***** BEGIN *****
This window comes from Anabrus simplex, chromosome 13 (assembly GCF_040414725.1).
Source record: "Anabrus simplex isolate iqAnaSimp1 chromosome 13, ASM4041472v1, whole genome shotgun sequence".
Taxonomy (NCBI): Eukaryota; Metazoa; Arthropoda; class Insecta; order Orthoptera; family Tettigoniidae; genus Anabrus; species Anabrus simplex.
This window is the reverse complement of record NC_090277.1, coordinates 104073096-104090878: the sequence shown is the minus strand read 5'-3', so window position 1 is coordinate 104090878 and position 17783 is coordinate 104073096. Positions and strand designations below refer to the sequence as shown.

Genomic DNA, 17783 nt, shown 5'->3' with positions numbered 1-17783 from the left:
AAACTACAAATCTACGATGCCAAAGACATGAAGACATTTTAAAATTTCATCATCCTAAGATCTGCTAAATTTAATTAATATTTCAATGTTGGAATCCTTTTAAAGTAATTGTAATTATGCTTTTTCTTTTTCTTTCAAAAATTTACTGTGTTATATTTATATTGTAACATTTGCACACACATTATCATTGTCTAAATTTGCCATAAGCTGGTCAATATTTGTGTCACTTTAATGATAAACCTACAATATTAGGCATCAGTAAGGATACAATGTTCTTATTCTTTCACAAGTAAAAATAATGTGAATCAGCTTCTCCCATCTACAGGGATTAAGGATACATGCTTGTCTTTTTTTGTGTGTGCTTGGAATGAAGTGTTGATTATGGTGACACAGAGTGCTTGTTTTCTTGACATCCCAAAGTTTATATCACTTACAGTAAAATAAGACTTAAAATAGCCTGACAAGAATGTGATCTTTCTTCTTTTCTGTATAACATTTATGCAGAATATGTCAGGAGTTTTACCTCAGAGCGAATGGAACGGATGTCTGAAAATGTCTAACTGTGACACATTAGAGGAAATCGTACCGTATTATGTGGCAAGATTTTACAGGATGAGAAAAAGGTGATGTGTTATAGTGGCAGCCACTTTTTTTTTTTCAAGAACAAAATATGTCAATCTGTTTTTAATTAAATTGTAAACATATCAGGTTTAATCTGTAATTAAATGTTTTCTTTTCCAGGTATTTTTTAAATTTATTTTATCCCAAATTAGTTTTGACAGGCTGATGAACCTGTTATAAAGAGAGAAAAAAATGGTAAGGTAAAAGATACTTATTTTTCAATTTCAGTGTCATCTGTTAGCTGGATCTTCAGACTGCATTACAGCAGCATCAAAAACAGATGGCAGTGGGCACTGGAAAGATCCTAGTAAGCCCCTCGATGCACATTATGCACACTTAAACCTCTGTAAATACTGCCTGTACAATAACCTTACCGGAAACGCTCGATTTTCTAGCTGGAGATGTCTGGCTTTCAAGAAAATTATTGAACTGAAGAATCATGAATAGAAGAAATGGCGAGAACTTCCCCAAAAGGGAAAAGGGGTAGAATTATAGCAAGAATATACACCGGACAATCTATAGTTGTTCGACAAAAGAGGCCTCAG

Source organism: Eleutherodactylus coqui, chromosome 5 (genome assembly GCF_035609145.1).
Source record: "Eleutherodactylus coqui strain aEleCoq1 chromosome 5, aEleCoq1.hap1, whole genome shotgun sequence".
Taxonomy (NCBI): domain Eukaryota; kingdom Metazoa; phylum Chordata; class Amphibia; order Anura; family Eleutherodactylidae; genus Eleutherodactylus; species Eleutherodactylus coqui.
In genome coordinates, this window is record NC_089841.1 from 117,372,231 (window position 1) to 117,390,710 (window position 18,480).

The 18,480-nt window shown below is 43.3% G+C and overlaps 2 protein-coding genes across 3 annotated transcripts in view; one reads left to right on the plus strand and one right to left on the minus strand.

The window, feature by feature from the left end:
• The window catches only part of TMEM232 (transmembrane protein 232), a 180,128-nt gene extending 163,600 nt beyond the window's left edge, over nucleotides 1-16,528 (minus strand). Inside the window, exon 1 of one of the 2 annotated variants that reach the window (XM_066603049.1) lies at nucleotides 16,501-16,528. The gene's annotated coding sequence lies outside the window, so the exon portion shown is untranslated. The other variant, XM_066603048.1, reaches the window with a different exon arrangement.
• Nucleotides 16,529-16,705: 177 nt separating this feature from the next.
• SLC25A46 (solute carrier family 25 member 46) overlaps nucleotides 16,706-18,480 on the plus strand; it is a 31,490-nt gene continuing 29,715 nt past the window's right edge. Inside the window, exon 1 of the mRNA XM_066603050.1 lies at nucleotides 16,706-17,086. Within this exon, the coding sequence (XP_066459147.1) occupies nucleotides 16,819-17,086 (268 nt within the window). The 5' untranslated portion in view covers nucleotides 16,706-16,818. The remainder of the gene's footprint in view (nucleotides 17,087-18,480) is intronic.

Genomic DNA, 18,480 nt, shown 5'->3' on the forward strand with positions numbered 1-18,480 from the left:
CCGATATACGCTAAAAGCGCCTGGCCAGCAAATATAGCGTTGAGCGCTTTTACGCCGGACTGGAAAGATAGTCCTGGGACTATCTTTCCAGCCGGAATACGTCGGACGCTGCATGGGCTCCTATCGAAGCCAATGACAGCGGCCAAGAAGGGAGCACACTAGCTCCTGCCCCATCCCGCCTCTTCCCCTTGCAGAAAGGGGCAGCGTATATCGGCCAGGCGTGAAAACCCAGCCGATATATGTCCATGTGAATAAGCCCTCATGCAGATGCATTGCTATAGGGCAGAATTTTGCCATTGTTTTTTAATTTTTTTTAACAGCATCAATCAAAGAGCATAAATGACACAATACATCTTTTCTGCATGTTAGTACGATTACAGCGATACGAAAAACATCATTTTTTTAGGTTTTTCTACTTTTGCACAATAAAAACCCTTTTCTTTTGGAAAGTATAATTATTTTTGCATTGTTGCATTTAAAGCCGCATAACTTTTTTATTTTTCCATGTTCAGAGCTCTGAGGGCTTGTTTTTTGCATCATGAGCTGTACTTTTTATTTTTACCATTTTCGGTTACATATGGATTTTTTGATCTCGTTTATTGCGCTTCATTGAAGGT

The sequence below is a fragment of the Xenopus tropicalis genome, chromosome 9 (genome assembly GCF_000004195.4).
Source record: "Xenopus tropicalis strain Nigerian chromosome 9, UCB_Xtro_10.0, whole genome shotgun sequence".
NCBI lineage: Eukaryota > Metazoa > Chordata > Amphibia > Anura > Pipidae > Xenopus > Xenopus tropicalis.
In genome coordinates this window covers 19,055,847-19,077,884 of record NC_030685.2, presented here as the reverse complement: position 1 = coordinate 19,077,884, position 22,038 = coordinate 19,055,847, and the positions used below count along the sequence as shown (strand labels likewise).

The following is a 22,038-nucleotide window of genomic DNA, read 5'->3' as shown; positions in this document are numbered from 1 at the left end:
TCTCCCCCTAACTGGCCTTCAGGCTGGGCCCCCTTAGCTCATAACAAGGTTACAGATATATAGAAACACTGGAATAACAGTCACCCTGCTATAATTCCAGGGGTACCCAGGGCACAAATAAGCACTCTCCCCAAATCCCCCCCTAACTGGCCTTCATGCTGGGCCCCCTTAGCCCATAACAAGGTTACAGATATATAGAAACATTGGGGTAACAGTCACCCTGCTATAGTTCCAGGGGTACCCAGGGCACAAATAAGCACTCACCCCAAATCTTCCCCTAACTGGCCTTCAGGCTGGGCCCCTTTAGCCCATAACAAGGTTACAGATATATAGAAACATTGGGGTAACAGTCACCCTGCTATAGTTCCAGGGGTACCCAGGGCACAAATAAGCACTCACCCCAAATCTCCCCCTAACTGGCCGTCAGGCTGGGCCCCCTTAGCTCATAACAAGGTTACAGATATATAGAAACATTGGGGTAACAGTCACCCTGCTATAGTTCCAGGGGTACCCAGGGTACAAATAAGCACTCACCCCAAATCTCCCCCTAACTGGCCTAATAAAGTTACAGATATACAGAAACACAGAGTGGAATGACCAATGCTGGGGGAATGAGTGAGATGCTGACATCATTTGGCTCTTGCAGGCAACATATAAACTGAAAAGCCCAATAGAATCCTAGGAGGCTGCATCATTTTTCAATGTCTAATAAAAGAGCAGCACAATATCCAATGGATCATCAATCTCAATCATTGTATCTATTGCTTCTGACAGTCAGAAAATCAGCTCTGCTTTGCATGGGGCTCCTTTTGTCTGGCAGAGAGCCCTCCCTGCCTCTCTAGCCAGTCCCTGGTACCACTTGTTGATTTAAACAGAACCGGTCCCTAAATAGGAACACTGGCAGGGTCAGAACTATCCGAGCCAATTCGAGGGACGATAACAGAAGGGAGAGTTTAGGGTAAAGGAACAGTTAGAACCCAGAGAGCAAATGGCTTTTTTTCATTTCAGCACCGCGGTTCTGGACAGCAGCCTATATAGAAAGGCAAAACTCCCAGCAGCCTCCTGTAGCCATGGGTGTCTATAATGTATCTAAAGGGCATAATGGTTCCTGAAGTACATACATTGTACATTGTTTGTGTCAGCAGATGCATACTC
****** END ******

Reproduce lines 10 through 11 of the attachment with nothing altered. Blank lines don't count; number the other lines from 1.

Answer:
In genome coordinates, this window is record NC_089841.1 from 117,372,231 (window position 1) to 117,390,710 (window position 18,480).

The 18,480-nt window shown below is 43.3% G+C and overlaps 2 protein-coding genes across 3 annotated transcripts in view; one reads left to right on the plus strand and one right to left on the minus strand.